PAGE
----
U.S. wheat and corn futures rose by their daily trading limits on Thursday, while soybeans scaled the highest since 2012, as Russian forces fired missiles at Ukraine and landed troops on its south coast, exacerbating worries over global supplies.
Wheat rose for a third day, scaling its highest in more than nine years, while corn climbed to a fresh eight-month peak. Shortly after Russian President Vladimir Putin spoke in a televised address on state TV on Thursday, explosions could be heard in the pre-dawn quiet of the Ukrainian capital of Kyiv.
Putin has authorized a military operation in eastern Ukraine in what appeared to be the start of war in Europe over Russia’s demands for an end to NATO’s eastward expansion.
“Heightened tensions around Russia-Ukraine and a fair amount of uncertainty over Russian supplies over the coming months have prompted traders to keep their grain at home rather than shipping it overseas,” ING commodity strategists said in a note.
With Russia and Ukraine accounting for around 29% of global wheat exports, 19% of world corn supplies, and 80% of world sunflower oil exports, traders were worried that any military engagement could impact crop movement and trigger a mass scramble by importers to replace supplies from the Black Sea region. “Russia-Ukraine tensions exacerbated supply risks for the global market,” the ING strategists said as they cited still-soft wheat exports from the European Union.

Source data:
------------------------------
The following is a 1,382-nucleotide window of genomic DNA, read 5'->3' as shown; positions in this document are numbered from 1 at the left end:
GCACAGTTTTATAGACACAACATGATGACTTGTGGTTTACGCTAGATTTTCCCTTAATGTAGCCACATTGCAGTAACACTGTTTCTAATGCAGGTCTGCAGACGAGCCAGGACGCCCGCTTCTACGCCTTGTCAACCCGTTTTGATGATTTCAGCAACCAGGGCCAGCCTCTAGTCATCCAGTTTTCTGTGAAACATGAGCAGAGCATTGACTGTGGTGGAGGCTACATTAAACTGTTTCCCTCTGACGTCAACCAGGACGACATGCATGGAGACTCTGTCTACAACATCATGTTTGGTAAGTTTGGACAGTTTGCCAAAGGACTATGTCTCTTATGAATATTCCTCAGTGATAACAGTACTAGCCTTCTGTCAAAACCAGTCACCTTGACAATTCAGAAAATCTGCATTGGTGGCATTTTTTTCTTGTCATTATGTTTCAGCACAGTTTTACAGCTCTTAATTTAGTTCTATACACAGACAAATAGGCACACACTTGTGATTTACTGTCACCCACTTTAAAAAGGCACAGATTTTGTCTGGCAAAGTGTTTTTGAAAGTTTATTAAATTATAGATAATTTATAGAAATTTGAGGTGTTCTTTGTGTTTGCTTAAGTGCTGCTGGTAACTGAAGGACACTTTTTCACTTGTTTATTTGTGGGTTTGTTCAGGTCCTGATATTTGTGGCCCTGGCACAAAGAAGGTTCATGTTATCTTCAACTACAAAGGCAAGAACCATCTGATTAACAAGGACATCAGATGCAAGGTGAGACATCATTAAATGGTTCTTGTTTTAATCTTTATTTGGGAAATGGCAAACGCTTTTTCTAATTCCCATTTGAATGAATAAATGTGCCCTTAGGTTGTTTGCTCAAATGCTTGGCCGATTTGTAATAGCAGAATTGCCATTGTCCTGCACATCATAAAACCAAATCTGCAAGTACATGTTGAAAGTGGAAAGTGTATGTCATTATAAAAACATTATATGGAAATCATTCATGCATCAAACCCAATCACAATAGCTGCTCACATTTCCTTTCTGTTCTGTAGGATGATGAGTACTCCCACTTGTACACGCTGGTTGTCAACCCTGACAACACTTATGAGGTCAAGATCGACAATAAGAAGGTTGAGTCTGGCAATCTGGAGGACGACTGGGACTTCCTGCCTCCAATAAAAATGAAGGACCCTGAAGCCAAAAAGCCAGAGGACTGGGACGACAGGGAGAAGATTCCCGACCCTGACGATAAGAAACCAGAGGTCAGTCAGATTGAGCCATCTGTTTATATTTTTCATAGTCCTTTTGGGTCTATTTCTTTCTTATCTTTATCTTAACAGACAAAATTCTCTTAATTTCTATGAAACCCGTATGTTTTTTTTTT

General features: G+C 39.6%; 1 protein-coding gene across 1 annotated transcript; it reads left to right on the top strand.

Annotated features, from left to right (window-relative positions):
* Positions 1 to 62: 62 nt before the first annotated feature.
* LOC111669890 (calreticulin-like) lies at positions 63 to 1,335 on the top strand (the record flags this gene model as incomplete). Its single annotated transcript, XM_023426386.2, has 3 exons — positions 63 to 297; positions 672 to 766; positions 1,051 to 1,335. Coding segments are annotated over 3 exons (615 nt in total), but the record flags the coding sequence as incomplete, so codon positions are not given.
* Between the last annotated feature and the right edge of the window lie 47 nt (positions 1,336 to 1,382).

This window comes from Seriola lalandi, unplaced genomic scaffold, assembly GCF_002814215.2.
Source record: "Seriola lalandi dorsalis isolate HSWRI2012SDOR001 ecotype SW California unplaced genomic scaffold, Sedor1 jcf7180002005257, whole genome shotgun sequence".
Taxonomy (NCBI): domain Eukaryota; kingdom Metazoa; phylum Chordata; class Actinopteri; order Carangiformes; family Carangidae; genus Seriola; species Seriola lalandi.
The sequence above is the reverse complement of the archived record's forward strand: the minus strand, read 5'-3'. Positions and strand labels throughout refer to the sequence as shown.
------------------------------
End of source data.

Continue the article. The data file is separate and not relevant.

Meanwhile, the ramifications of all this could push U.S. food prices even higher, as the region is one of the world’s largest producers of wheat and some vegetable oils. And the disruptions could drag on for months or even years, as crop production in the area could be halted and take a long time to restart.
This new inflation shock comes at a time when global markets remain extremely strained because of pandemic-related disruptions. The price changes impacted commodity prices in recent days and could flow through to higher costs at grocery stores and restaurants soon.
Grocery manufacturers are concerned that, while the vast majority of ingredients and materials for American products are sourced domestically, the economic effects of Russia’s invasion of Ukraine will be global, according to Katie Denis, vice president of communications and research for the industry organization Consumer Brands Association.
“We’re already seeing energy prices rise and commodities futures for wheat and corn spike. That’s going to prompt concern when costs to make and ship goods continue to set records and consumer demand continues to be above levels not seen since March 2020,” she said. “There is no slack in the system, making weathering disruption significantly more difficult.”
Ricky Scaparo is the pastor and founder of the international ministry End Time Headlines. A ministry that provides resources to equip believers and to inform the discerning of the signs and seasons in which we live. His mission is to inform his readers and viewers of prophetic events and how they are unfolding before our very eyes through news and headlines presented from a prophetic perspective in light of the Holy Bible.